As the Trump administration faced orders from a federal judge over the weekend to halt its plans to wind down in-person counting efforts for the 2020 census, at least eight states still had yet to see their response rates reach over 80 percent.
On Saturday, U.S. District Judge Lucy Koh in the Northern District of California issued a temporary restraining order, blocking the U.S. Census Bureau from shortening its previously extended deadline for data collection.
Before the coronavirus outbreak, counting for the 2020 census had been expected to conclude by the end of July.
In the midst of the pandemic, however, the bureau said it would need more time to gather and process data and pushed the deadline back to October 31, with the public support of President Donald Trump.
Despite the president’s apparent approval of the extension, in August, the bureau changed course, announcing plans to expedite its efforts to wrap up data collection by September 30, raising alarm from civil rights advocates who warned of the harm insufficient counting could have on vulnerable communities.
Agreeing that inadequate data collection could cause U.S. residents “irreparable harm,” Koh said Saturday that too much was at stake to allow the sudden shift.
“Because the decennial census is at issue here, an inaccurate count would not be remedied for another decade, which would affect the distribution of federal and state funding, the deployment of services, and the allocation of local resources for a decade,” Koh wrote, according to NPR.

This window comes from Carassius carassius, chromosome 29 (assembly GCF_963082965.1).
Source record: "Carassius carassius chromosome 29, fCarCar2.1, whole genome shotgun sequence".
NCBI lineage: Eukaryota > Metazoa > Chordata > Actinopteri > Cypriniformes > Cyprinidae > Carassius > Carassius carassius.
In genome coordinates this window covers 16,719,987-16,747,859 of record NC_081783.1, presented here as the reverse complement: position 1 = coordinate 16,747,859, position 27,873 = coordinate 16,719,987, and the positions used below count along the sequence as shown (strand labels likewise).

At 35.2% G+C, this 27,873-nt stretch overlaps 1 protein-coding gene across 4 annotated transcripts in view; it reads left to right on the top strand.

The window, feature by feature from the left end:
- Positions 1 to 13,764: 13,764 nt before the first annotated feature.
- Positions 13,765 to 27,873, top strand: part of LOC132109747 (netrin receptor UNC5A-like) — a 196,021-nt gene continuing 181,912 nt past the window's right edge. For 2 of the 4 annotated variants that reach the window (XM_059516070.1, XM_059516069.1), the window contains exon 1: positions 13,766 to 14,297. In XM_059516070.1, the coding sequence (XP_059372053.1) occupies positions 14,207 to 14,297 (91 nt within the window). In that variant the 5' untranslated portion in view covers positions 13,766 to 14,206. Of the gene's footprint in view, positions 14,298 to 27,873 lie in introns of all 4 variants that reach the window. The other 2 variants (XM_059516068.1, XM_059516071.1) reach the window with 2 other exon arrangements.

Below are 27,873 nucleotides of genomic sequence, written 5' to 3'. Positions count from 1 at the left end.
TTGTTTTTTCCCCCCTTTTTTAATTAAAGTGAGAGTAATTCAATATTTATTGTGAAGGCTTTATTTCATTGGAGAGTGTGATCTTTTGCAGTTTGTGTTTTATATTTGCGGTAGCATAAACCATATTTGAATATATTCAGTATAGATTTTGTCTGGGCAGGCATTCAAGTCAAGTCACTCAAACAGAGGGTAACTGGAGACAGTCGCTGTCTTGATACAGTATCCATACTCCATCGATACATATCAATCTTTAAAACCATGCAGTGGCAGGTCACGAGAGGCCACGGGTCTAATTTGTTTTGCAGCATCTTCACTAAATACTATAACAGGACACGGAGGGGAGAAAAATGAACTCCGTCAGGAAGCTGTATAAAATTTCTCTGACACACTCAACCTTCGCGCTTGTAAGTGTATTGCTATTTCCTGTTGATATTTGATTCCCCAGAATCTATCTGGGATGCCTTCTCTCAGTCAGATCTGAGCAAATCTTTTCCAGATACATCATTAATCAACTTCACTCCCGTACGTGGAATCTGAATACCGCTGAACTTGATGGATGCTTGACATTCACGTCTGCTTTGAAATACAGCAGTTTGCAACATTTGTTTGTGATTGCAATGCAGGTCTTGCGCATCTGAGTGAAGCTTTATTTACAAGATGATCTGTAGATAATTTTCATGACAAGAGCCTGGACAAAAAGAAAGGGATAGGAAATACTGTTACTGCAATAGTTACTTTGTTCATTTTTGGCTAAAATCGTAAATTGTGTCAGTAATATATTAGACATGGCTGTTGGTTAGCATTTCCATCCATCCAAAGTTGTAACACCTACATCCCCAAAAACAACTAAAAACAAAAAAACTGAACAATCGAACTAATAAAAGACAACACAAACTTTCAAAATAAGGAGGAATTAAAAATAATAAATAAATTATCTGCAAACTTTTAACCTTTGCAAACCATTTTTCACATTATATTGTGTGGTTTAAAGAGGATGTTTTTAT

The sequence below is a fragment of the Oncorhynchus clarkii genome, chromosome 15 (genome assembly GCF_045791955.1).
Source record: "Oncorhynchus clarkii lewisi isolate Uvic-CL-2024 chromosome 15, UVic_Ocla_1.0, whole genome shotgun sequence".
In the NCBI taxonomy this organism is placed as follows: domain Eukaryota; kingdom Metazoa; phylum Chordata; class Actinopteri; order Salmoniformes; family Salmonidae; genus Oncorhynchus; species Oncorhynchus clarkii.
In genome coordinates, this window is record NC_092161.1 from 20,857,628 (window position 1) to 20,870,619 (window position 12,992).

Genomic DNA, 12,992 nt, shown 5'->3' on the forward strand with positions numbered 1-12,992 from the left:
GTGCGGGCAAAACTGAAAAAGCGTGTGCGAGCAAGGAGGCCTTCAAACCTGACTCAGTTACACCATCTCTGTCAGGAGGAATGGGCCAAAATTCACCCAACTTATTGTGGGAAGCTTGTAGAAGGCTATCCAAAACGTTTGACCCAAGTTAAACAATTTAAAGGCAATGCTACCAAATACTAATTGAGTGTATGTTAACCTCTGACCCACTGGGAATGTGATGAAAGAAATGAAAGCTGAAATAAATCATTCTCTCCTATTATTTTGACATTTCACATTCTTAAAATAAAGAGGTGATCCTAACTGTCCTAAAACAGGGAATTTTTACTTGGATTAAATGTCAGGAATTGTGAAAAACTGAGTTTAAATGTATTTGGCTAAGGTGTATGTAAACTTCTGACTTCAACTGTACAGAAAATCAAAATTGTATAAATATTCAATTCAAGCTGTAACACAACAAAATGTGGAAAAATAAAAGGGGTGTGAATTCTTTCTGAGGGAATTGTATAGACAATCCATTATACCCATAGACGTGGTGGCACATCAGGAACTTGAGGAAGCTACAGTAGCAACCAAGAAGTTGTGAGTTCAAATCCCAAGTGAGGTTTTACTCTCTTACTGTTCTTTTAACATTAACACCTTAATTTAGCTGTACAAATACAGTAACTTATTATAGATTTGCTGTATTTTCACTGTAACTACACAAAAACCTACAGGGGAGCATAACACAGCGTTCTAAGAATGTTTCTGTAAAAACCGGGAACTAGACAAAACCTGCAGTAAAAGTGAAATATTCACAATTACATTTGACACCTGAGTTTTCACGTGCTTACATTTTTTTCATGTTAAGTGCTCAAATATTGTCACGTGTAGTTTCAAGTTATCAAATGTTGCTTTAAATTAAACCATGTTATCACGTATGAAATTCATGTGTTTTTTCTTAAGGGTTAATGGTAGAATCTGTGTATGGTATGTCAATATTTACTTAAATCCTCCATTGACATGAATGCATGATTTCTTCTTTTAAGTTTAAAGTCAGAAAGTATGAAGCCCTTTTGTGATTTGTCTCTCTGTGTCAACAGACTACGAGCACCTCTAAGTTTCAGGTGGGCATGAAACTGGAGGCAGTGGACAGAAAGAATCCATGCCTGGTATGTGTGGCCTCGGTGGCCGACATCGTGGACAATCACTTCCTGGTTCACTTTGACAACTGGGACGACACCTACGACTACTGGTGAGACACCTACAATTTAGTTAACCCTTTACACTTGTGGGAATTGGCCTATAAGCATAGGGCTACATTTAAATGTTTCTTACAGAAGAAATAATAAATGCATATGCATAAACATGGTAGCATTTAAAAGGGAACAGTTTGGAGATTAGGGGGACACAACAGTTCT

The judge’s order is expected to remain in effect until a September 17 court hearing for a request for a court order that would force the Census Bureau to continue its counting efforts until the end of October.
Who’s getting counted?
As counting efforts continue to get underway, most states have seen more than 80 percent of housing units counted, according to data published online by the Census Bureau.
As of Sunday, Idaho had the highest percentage of housing units counted, with 98.1 percent of households either self-responding (68.8 percent) or participating in a non-response follow-up (29.3 percent.)
In total, 18 states were identified as having response rates higher than 90 percent, including West Virginia, Washington, Kansas, Hawaii, Maine, Oregon, Wisconsin, Indiana, Connecticut, Minnesota, Illinois, Missouri, Massachusetts, California, Utah, Arkansas and Maryland.
The two states with the lowest response rates, including self-responses and non-response follow-ups, were the southeastern states of Alabama and Georgia.
As of Sunday, Alabama had the lowest response rate, with 77.9 percent of housing units participating, including 62.1 percent who self-responded and 15.9 percent whose responses came through non-response follow-ups.
In Georgia, 78.1 percent of housing units responded, with 60.7 self-responding and 17.4 participating through non-response follow-ups.
Louisiana, South Carolina, New Mexico, Mississippi, Montana and Arizona also had response rates under 80 percent.
Newsweek has contacted the U.S. Census Bureau for comment.